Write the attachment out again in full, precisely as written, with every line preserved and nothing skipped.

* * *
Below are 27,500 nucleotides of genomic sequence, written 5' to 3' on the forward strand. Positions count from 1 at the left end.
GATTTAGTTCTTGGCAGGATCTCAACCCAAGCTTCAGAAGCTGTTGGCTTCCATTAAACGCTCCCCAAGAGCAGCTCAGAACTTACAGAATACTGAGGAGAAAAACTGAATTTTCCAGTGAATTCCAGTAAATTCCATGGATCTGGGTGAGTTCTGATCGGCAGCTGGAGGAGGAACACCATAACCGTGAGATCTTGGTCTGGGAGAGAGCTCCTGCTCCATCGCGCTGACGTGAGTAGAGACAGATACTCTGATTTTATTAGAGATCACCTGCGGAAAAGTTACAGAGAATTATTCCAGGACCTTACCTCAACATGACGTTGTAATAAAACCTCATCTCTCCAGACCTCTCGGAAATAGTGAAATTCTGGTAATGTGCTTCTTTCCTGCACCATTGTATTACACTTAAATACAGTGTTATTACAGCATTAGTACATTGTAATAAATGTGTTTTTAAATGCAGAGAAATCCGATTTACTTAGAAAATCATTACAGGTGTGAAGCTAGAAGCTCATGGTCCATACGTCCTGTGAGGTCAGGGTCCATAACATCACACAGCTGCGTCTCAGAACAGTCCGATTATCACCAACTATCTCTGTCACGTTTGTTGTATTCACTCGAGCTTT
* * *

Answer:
Below are 27,500 nucleotides of genomic sequence, written 5' to 3' on the forward strand. Positions count from 1 at the left end.
GATTTAGTTCTTGGCAGGATCTCAACCCAAGCTTCAGAAGCTGTTGGCTTCCATTAAACGCTCCCCAAGAGCAGCTCAGAACTTACAGAATACTGAGGAGAAAAACTGAATTTTCCAGTGAATTCCAGTAAATTCCATGGATCTGGGTGAGTTCTGATCGGCAGCTGGAGGAGGAACACCATAACCGTGAGATCTTGGTCTGGGAGAGAGCTCCTGCTCCATCGCGCTGACGTGAGTAGAGACAGATACTCTGATTTTATTAGAGATCACCTGCGGAAAAGTTACAGAGAATTATTCCAGGACCTTACCTCAACATGACGTTGTAATAAAACCTCATCTCTCCAGACCTCTCGGAAATAGTGAAATTCTGGTAATGTGCTTCTTTCCTGCACCATTGTATTACACTTAAATACAGTGTTATTACAGCATTAGTACATTGTAATAAATGTGTTTTTAAATGCAGAGAAATCCGATTTACTTAGAAAATCATTACAGGTGTGAAGCTAGAAGCTCATGGTCCATACGTCCTGTGAGGTCAGGGTCCATAACATCACACAGCTGCGTCTCAGAACAGTCCGATTATCACCAACTATCTCTGTCACGTTTGTTGTATTCACTCGAGCTTT